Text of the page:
Last night the House of Representatives debated a motion to make a posthumous apology to arguably our greatest ever male sprinter Peter Norman, whose legacy is so much greater than just his feats on the track. This is an edited version of a speech to the parliament by the Member for Bennelong John Alexander.
I rise to recognise the unique contribution made by Australian athlete Peter Norman to the worlds of both sport and politics. In sport Norman’s feet did the talking, becoming the highest achieving Australian male sprinter in our nation’s history. In politics, Norman’s statement was not through the delivery of a speech but simply through the wearing of a badge.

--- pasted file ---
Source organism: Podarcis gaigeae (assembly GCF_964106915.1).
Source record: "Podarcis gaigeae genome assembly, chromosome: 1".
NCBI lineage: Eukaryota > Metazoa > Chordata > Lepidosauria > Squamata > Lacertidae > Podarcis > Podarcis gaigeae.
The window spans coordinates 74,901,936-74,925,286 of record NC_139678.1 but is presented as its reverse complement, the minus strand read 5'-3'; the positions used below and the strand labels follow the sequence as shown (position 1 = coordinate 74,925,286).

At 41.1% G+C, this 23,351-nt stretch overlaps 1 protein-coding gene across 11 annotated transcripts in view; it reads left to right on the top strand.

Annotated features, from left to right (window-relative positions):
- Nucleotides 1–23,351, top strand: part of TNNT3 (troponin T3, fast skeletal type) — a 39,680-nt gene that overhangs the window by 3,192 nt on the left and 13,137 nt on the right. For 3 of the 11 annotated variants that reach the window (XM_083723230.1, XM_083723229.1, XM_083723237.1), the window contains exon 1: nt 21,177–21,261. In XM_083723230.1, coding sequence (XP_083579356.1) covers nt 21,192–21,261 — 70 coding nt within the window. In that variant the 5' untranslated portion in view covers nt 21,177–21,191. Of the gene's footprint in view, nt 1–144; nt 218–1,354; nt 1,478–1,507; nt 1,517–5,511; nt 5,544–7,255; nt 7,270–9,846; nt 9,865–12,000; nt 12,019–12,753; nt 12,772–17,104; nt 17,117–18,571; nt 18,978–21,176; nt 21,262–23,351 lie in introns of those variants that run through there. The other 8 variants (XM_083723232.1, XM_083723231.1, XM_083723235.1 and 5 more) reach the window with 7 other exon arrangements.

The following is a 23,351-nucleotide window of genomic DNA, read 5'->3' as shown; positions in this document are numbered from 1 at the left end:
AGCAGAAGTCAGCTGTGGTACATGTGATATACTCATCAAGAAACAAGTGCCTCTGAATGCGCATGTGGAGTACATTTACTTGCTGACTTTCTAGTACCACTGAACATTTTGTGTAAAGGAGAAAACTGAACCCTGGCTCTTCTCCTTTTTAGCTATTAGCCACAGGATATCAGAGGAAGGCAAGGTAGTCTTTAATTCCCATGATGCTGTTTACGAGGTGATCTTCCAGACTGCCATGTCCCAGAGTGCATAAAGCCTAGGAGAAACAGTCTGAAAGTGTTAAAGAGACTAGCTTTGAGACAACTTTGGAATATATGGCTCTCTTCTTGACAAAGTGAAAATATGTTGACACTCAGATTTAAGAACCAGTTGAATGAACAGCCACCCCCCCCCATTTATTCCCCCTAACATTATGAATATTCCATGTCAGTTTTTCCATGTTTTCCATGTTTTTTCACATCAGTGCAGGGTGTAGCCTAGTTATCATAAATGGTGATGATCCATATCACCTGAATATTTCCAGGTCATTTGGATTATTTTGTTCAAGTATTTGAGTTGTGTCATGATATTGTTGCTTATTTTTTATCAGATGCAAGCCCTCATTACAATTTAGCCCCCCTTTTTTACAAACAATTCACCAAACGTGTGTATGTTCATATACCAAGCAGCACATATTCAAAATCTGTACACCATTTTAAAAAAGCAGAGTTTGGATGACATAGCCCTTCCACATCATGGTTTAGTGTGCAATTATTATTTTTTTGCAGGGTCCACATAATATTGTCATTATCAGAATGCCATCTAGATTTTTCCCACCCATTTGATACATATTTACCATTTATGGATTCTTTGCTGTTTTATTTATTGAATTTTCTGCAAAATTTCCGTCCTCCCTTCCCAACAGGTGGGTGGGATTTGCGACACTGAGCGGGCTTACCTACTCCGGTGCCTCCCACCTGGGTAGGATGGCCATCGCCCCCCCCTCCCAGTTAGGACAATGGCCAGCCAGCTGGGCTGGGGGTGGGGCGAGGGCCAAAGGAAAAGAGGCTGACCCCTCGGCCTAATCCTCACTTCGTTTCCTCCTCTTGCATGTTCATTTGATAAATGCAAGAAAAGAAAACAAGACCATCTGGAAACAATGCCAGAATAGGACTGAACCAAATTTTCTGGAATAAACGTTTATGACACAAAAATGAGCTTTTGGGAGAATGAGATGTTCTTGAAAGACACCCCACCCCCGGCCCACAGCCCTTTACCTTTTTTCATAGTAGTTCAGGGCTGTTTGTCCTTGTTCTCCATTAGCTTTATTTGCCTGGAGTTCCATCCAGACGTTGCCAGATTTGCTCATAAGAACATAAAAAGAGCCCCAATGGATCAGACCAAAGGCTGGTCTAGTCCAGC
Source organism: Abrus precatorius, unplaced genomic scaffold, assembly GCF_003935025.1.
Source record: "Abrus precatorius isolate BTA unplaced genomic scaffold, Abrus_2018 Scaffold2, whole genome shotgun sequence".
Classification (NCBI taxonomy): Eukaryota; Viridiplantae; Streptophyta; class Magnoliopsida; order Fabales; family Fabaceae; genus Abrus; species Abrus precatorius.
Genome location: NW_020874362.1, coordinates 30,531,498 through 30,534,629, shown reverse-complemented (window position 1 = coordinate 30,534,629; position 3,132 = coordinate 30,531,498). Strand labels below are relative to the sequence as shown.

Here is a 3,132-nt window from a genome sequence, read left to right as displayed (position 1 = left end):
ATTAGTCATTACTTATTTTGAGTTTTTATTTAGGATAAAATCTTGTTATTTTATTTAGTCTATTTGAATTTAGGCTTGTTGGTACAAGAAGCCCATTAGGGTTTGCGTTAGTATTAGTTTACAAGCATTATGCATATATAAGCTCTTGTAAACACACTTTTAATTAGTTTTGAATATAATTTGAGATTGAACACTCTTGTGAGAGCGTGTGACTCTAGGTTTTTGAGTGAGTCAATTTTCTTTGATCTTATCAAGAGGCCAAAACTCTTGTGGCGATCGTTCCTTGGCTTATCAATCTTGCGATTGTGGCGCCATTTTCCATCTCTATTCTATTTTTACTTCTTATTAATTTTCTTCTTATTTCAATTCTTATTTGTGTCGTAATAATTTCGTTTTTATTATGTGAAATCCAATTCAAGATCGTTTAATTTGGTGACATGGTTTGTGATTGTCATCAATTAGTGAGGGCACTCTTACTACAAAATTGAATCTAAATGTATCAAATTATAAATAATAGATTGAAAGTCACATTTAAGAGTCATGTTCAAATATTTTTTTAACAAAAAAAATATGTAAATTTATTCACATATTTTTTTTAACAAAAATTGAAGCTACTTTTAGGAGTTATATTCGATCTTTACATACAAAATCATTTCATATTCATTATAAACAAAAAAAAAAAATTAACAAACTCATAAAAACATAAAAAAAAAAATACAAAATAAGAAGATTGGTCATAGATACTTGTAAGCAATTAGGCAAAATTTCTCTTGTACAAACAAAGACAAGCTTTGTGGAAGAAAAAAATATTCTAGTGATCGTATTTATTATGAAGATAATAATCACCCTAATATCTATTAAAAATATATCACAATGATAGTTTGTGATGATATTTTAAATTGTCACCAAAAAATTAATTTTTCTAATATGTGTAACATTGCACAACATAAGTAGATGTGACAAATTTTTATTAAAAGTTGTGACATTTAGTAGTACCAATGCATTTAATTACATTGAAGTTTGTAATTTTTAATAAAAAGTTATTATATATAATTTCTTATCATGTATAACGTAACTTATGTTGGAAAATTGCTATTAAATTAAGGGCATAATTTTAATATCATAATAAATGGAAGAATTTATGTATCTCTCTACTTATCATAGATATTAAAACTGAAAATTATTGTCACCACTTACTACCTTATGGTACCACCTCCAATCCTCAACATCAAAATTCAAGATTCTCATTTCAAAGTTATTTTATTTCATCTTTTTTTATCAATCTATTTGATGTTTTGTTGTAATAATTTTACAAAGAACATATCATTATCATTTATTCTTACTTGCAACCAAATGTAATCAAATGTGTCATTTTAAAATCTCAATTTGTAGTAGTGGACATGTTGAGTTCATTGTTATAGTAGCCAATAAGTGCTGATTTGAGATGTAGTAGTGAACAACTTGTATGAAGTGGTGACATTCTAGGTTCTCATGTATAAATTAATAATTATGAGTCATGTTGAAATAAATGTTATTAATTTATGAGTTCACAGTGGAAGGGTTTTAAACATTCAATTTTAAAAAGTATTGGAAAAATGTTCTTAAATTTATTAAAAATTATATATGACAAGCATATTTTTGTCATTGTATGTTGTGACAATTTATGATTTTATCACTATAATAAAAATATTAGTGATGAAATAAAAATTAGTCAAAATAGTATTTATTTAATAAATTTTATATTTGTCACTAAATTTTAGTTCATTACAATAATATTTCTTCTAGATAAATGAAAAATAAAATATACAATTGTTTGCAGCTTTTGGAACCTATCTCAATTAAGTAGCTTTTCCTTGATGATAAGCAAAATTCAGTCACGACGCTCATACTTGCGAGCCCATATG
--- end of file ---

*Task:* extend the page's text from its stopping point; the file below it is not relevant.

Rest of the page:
The badge said: ‘Olympic Project for Human Rights’. The venue was the 1968 Mexico Olympic Games. The year 1968 is often referred to as the year the world changed - the assassinations of Martin Luther King and Bobby Kennedy; the raging of the Vietnam War; riots in Paris; industrial strikes across Europe; and uprisings in Czechoslovakia and Pakistan.
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